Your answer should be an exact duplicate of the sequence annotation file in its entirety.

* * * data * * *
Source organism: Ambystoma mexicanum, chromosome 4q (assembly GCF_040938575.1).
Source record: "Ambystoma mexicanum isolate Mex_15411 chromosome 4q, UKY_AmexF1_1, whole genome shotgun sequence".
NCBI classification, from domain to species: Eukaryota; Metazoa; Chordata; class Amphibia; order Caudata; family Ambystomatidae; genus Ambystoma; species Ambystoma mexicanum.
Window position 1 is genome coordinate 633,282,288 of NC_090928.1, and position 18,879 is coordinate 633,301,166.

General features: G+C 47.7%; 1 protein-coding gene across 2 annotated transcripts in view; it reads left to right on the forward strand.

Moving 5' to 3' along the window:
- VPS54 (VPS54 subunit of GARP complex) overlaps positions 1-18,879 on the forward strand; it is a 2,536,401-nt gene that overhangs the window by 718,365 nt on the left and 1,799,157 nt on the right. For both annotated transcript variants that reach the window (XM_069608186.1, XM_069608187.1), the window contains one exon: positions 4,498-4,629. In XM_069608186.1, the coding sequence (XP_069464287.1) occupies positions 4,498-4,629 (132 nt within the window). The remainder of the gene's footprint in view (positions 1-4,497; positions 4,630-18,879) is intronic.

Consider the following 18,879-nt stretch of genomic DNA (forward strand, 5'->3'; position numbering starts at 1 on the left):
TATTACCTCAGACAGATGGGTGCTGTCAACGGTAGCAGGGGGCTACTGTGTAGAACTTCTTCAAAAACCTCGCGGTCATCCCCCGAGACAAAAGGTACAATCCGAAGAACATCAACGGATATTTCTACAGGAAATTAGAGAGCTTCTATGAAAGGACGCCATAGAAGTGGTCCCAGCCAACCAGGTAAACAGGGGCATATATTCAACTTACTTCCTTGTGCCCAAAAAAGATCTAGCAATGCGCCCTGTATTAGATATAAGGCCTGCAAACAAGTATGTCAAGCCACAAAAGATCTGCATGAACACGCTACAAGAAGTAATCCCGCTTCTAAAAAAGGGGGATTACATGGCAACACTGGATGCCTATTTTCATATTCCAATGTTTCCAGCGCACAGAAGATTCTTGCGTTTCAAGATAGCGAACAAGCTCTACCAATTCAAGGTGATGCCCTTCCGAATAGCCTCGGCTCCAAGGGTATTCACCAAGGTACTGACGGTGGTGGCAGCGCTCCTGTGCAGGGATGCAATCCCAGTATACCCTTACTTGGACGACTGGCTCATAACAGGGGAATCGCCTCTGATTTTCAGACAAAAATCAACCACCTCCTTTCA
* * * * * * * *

Source organism: Ambystoma mexicanum, chromosome 4q (assembly GCF_040938575.1).
Source record: "Ambystoma mexicanum isolate Mex_15411 chromosome 4q, UKY_AmexF1_1, whole genome shotgun sequence".
NCBI classification, from domain to species: Eukaryota; Metazoa; Chordata; class Amphibia; order Caudata; family Ambystomatidae; genus Ambystoma; species Ambystoma mexicanum.
Window position 1 is genome coordinate 633,282,288 of NC_090928.1, and position 18,879 is coordinate 633,301,166.

General features: G+C 47.7%; 1 protein-coding gene across 2 annotated transcripts in view; it reads left to right on the forward strand.

Moving 5' to 3' along the window:
- VPS54 (VPS54 subunit of GARP complex) overlaps positions 1-18,879 on the forward strand; it is a 2,536,401-nt gene that overhangs the window by 718,365 nt on the left and 1,799,157 nt on the right. For both annotated transcript variants that reach the window (XM_069608186.1, XM_069608187.1), the window contains one exon: positions 4,498-4,629. In XM_069608186.1, the coding sequence (XP_069464287.1) occupies positions 4,498-4,629 (132 nt within the window). The remainder of the gene's footprint in view (positions 1-4,497; positions 4,630-18,879) is intronic.

Consider the following 18,879-nt stretch of genomic DNA (forward strand, 5'->3'; position numbering starts at 1 on the left):
TATTACCTCAGACAGATGGGTGCTGTCAACGGTAGCAGGGGGCTACTGTGTAGAACTTCTTCAAAAACCTCGCGGTCATCCCCCGAGACAAAAGGTACAATCCGAAGAACATCAACGGATATTTCTACAGGAAATTAGAGAGCTTCTATGAAAGGACGCCATAGAAGTGGTCCCAGCCAACCAGGTAAACAGGGGCATATATTCAACTTACTTCCTTGTGCCCAAAAAAGATCTAGCAATGCGCCCTGTATTAGATATAAGGCCTGCAAACAAGTATGTCAAGCCACAAAAGATCTGCATGAACACGCTACAAGAAGTAATCCCGCTTCTAAAAAAGGGGGATTACATGGCAACACTGGATGCCTATTTTCATATTCCAATGTTTCCAGCGCACAGAAGATTCTTGCGTTTCAAGATAGCGAACAAGCTCTACCAATTCAAGGTGATGCCCTTCCGAATAGCCTCGGCTCCAAGGGTATTCACCAAGGTACTGACGGTGGTGGCAGCGCTCCTGTGCAGGGATGCAATCCCAGTATACCCTTACTTGGACGACTGGCTCATAACAGGGGAATCGCCTCTGATTTTCAGACAAAAATCAACCACCTCCTTTCA